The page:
, Volume 81, Issue 2, pp 170–176 | Cite as

Differential effects of dopaminergic agonists on food-reinforced operant behavior in the long-tailed macaque (Macaca fascicularis)

  • David J. Dooley
  • Douglas M. Bowden
Original Investigations


Dopaminergic involvement in the regulation of operant behavior was examined by monitoring responding after administration of different dopaminergic agonists. A chain schedule of reinforcement was used to classify the effects of these agonists in long-tailed macaques (Macaca fascicularis). The schedule included the following: (1) a 30-s time-out period; (2) a clock-cued 30-s period of differential reinforcement of zero-response rate; (3) a time-in period whose duration depended, on response latency; (4) a 2-s reinforcement period in which applesauce was delivered. This cycling schedule maintained a low operant rate and was sensitive to both inhibition (decreases) and excitation (increases) of responding. IV injection of the dopaminergic agonists resulted in the following two basic effects: (1) d-amphetamine and amfonelic acid disrupted performance by response inhibition, which was shown not to be attributable to anorexia; (2) apomorphine and bromocriptine disrupted performance by response excitation. Both effects were reduced by pretreatment with trifluperidol, a dopaminergic antagonist. The results, indicating that dopaminergic systems mediate disruption of food-reinforced operant behavior by altering the frequency of responding, are interpreted in terms of the known neuropharmacological actions of the agonists.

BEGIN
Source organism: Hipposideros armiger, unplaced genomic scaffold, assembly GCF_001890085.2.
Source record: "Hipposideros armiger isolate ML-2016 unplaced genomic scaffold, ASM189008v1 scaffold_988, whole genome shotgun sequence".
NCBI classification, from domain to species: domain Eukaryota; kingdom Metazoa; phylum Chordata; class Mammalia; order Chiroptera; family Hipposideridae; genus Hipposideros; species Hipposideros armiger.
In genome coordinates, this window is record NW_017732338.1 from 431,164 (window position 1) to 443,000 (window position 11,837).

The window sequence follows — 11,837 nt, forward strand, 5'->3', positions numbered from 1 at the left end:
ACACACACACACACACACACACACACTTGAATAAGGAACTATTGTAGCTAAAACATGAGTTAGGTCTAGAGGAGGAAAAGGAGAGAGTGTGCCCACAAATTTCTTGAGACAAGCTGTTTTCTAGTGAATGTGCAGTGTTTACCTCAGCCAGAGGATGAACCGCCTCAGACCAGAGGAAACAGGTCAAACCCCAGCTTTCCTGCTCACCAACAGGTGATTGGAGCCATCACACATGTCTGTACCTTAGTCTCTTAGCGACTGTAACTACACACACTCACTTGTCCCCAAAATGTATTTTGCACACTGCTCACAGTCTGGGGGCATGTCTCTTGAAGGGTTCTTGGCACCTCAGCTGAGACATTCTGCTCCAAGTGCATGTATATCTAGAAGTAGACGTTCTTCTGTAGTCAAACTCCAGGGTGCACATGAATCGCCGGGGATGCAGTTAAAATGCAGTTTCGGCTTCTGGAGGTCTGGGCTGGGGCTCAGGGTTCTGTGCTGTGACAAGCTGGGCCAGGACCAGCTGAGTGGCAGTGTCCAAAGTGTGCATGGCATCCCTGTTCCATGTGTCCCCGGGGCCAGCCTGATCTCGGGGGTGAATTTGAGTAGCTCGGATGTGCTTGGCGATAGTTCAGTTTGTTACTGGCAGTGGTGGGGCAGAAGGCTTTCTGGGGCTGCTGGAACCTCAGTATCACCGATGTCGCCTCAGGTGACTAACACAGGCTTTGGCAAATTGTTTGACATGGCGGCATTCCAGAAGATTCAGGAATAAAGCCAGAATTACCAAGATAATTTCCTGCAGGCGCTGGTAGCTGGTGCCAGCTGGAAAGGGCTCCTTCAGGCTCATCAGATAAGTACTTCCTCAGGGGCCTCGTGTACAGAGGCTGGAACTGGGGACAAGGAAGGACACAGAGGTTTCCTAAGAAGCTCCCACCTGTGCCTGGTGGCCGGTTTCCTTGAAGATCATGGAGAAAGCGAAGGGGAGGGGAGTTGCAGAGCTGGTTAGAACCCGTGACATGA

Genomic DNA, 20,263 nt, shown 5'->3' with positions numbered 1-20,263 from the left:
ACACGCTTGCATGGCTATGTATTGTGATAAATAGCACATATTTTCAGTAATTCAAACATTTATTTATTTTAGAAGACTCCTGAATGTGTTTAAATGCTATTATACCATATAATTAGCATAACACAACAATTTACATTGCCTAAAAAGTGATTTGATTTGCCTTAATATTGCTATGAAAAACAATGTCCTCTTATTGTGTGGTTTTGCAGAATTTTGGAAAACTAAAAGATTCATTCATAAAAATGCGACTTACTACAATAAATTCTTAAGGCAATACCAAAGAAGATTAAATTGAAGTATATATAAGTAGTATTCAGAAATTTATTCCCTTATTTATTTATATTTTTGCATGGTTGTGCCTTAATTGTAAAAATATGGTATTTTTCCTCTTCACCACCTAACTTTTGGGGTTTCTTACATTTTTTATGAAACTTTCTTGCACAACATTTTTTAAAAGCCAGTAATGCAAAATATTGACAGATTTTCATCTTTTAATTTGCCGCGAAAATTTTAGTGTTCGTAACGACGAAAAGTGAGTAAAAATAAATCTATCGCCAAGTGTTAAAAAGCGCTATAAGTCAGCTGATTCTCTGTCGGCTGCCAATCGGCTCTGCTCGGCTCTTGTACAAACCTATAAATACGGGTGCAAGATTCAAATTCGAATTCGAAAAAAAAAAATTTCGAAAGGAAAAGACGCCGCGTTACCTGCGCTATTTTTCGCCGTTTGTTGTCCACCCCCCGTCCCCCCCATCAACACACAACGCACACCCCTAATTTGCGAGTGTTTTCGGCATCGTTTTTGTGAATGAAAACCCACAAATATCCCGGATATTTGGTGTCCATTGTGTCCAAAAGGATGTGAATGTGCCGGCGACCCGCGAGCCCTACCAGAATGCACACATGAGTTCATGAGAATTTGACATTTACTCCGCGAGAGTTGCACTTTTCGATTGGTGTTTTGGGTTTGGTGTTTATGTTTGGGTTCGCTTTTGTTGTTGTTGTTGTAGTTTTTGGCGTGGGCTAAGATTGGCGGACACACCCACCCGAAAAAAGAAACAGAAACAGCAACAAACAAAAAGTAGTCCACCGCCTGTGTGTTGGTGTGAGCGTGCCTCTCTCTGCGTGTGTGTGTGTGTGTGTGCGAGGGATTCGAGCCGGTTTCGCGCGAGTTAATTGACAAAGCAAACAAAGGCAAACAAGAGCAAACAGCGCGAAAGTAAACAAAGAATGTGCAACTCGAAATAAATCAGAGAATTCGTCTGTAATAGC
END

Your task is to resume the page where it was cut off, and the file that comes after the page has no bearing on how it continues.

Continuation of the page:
Key words

Dopaminergic agonists d-Amphetamine Amlonelic acid Apomorphine Bromocriptine Operant behavior Monkey 


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Copyright information

© Springer-Verlag 1983

Authors and Affiliations

  • David J. Dooley
    • 1
  • Douglas M. Bowden
    • 1
  1. 1.Department of Pharmacology, School of Medicine and Regional Primate Research CenterUniversity of WashingtonSeattleUSA

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